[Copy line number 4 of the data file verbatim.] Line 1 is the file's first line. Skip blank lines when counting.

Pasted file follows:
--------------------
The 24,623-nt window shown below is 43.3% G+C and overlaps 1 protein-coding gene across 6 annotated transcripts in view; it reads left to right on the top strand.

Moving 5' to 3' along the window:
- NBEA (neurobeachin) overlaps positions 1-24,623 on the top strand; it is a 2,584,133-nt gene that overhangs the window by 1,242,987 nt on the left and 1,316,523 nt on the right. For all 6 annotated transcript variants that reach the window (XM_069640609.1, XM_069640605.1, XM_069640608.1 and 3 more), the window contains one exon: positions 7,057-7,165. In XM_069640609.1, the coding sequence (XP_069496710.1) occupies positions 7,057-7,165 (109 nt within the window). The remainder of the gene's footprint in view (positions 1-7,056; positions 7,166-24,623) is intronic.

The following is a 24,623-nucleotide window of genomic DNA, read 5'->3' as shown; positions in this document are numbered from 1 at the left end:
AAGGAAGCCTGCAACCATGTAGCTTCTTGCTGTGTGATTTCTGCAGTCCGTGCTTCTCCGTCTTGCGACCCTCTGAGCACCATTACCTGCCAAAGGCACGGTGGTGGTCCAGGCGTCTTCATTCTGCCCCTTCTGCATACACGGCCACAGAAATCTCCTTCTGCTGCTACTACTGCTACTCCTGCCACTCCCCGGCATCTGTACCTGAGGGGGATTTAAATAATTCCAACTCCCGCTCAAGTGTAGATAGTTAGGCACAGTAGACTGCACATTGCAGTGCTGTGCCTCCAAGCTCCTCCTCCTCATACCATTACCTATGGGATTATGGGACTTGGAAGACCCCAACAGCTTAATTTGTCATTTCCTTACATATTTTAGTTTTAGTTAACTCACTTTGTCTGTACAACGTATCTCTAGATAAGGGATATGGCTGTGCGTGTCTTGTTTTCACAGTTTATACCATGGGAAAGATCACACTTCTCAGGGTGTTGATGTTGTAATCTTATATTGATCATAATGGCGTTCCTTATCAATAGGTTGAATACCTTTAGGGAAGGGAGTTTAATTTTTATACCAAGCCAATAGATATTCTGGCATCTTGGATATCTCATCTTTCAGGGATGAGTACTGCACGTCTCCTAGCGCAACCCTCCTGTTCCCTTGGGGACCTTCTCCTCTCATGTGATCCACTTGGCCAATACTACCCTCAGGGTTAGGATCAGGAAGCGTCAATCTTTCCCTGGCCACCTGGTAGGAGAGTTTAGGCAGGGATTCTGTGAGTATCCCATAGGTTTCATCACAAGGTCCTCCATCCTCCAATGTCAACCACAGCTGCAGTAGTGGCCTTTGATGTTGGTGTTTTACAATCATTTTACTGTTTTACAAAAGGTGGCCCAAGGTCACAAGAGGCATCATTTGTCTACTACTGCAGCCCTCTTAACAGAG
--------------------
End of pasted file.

The following is a 24,623-nucleotide window of genomic DNA, read 5'->3' as shown; positions in this document are numbered from 1 at the left end: